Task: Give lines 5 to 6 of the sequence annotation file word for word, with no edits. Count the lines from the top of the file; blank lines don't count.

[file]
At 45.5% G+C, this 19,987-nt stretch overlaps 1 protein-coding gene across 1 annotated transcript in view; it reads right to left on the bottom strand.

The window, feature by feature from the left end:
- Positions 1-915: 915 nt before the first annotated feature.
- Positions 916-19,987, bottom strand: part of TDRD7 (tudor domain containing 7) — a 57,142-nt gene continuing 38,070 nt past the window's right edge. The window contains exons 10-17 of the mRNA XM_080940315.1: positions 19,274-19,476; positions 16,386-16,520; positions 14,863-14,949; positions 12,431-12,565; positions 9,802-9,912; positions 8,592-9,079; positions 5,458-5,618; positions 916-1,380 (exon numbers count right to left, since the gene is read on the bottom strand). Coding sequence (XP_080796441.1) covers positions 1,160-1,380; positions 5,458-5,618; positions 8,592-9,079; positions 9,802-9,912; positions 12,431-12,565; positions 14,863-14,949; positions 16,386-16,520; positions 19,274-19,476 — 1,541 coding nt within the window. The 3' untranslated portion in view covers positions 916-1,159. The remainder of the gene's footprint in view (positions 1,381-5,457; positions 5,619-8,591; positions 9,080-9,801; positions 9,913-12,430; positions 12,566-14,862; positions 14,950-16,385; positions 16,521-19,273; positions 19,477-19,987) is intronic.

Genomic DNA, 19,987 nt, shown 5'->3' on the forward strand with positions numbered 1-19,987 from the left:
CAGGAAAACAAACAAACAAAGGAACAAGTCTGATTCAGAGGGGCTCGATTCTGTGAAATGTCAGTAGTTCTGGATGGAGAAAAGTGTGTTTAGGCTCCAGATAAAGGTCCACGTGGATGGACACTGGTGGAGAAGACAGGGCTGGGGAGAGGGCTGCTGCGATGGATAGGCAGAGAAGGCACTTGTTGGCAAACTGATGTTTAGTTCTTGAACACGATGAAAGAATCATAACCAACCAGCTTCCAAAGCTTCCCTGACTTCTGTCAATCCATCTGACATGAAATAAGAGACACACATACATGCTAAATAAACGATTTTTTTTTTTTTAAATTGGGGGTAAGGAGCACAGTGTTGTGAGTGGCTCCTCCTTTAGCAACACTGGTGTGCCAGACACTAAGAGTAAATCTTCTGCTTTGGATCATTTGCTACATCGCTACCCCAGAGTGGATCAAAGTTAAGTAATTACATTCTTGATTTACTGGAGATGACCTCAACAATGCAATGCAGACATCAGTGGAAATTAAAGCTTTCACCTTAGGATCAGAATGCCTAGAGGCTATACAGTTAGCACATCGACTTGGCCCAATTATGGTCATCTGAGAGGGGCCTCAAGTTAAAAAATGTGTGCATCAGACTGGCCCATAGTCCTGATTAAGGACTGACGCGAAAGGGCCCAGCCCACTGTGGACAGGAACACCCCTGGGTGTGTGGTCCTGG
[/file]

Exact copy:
Genomic DNA, 19,987 nt, shown 5'->3' on the forward strand with positions numbered 1-19,987 from the left:
CAGGAAAACAAACAAACAAAGGAACAAGTCTGATTCAGAGGGGCTCGATTCTGTGAAATGTCAGTAGTTCTGGATGGAGAAAAGTGTGTTTAGGCTCCAGATAAAGGTCCACGTGGATGGACACTGGTGGAGAAGACAGGGCTGGGGAGAGGGCTGCTGCGATGGATAGGCAGAGAAGGCACTTGTTGGCAAACTGATGTTTAGTTCTTGAACACGATGAAAGAATCATAACCAACCAGCTTCCAAAGCTTCCCTGACTTCTGTCAATCCATCTGACATGAAATAAGAGACACACATACATGCTAAATAAACGATTTTTTTTTTTTTAAATTGGGGGTAAGGAGCACAGTGTTGTGAGTGGCTCCTCCTTTAGCAACACTGGTGTGCCAGACACTAAGAGTAAATCTTCTGCTTTGGATCATTTGCTACATCGCTACCCCAGAGTGGATCAAAGTTAAGTAATTACATTCTTGATTTACTGGAGATGACCTCAACAATGCAATGCAGACATCAGTGGAAATTAAAGCTTTCACCTTAGGATCAGAATGCCTAGAGGCTATACAGTTAGCACATCGACTTGGCCCAATTATGGTCATCTGAGAGGGGCCTCAAGTTAAAAAATGTGTGCATCAGACTGGCCCATAGTCCTGATTAAGGACTGACGCGAAAGGGCCCAGCCCACTGTGGACAGGAACACCCCTGGGTGTGTGGTCCTGG